Religious Conservatives want "civil disobedience" in the face of gay marriage, but they don't know what "civil disobedience" means
Fred Clark is on the money again.
But consider the opposite situation: The law permits stamp-collecting, but you feel it ought to be prohibited — you believe that the lack of a prohibition is itself unjust. You’re not without options in that situation — there are paths you can take and strategies you can pursue to try to get such a prohibition written into law. But civil disobedience will not help you. This particular context will not allow for the use of that particular tool.
The latter situation is analogous to where the Family Research Council finds itself. In an increasing number of states, the law permits something — same-sex marriage — that FRC believes ought to be prohibited. And that means civil disobedience cannot “come into play.” Marriage equality does not impose any unjust prohibitions that FRC or its members could violate as civil disobedience. Their complaint is that the law is too permissive, and a law that extends permission is difficult to violate in protest. Civil disobedience just isn’t an option in such cases.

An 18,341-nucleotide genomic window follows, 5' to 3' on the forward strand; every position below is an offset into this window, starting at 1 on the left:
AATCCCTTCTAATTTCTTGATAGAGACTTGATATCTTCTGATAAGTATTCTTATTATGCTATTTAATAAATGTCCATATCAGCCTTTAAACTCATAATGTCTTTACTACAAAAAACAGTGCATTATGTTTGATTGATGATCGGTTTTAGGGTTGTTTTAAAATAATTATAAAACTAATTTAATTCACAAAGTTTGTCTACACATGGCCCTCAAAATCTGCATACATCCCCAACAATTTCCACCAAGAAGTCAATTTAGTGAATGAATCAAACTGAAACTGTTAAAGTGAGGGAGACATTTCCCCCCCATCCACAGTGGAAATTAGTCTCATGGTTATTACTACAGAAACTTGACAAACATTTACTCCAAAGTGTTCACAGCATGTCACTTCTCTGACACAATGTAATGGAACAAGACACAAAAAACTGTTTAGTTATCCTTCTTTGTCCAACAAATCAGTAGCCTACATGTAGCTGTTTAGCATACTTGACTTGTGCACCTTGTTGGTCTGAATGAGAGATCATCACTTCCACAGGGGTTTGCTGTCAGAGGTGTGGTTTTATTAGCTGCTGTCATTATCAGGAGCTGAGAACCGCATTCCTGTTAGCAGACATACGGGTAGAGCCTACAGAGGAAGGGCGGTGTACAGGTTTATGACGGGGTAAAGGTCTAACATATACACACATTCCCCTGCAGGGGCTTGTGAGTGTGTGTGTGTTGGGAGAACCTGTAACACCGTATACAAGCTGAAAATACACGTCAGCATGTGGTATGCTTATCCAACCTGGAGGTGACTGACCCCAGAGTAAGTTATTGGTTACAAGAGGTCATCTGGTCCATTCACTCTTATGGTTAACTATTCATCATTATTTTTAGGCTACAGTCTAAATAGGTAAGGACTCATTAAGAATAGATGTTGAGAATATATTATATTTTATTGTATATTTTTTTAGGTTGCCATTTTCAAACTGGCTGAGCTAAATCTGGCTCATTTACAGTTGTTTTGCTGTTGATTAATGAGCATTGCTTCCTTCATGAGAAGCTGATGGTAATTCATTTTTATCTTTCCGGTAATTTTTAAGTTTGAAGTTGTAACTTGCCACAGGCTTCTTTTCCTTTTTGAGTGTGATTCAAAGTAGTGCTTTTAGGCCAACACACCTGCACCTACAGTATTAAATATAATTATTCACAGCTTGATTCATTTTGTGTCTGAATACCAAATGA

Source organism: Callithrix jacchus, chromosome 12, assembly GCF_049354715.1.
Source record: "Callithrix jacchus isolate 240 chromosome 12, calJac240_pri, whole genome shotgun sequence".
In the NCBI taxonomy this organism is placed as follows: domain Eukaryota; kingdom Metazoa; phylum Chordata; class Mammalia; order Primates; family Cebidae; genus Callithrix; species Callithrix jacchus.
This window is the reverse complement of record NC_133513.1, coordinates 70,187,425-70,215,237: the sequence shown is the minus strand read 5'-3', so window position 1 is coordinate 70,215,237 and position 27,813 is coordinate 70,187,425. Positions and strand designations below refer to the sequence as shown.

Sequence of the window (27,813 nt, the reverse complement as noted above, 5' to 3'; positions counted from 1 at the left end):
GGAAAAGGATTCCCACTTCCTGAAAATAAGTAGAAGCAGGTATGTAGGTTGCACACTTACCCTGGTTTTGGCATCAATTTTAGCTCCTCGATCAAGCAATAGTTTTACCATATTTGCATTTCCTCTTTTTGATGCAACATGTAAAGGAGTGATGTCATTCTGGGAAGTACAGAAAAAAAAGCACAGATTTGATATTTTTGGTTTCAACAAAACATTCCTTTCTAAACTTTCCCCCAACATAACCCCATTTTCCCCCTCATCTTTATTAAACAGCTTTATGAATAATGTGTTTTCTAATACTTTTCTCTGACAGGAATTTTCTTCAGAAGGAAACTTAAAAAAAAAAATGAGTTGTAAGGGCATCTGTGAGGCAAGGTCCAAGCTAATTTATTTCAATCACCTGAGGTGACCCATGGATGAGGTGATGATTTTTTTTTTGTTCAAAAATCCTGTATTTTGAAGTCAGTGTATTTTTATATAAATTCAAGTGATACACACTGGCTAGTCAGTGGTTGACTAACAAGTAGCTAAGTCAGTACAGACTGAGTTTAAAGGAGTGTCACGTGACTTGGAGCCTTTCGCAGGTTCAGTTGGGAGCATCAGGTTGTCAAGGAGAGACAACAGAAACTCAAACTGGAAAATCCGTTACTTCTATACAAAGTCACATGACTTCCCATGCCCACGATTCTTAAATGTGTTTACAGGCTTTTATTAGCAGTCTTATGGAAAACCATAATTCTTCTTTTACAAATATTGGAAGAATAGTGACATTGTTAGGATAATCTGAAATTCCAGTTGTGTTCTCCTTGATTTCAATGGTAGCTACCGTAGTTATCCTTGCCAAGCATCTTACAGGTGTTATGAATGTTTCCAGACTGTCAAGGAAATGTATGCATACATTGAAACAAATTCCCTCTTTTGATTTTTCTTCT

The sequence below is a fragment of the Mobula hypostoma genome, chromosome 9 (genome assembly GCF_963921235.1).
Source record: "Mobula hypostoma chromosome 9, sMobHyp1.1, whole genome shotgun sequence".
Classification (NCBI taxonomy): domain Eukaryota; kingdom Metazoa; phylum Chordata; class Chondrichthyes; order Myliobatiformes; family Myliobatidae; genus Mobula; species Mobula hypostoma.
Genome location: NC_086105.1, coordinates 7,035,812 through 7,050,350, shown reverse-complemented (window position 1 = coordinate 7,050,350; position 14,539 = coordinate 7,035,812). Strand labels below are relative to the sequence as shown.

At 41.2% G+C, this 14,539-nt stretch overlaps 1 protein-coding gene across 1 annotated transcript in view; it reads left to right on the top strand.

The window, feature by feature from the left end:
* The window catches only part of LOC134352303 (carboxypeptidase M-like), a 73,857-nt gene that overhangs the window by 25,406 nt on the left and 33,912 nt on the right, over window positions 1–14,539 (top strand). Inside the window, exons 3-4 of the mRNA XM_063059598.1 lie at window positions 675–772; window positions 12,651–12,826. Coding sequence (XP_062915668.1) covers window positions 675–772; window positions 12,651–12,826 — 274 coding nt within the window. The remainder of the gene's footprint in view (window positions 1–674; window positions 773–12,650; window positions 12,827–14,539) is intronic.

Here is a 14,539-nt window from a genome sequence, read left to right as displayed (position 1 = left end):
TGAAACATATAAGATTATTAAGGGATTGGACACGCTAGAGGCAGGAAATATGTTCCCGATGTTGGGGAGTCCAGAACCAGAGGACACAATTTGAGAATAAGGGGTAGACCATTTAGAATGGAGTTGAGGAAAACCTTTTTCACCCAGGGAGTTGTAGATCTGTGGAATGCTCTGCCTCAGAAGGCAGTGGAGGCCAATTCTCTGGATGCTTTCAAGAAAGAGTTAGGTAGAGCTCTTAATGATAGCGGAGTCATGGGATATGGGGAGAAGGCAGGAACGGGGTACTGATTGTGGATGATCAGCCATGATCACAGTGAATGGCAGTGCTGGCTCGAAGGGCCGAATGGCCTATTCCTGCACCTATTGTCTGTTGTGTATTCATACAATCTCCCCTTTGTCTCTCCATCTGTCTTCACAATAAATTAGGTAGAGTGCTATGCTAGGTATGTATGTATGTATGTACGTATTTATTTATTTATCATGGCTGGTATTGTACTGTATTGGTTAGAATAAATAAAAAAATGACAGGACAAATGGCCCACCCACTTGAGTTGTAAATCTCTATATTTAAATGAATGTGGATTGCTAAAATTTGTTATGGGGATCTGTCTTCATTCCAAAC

It’s also possible that by “civil disobedience,” McClusky was referring to specific action taken by those few individuals who are in a position to violate laws permitting same-sex marriage. Perhaps McClusky meant disobedience to those laws on the part of county clerks and justices of the peace. Maybe what he means is that such officials should disobey the law by refusing to fulfill their duties when it comes to same-sex couples.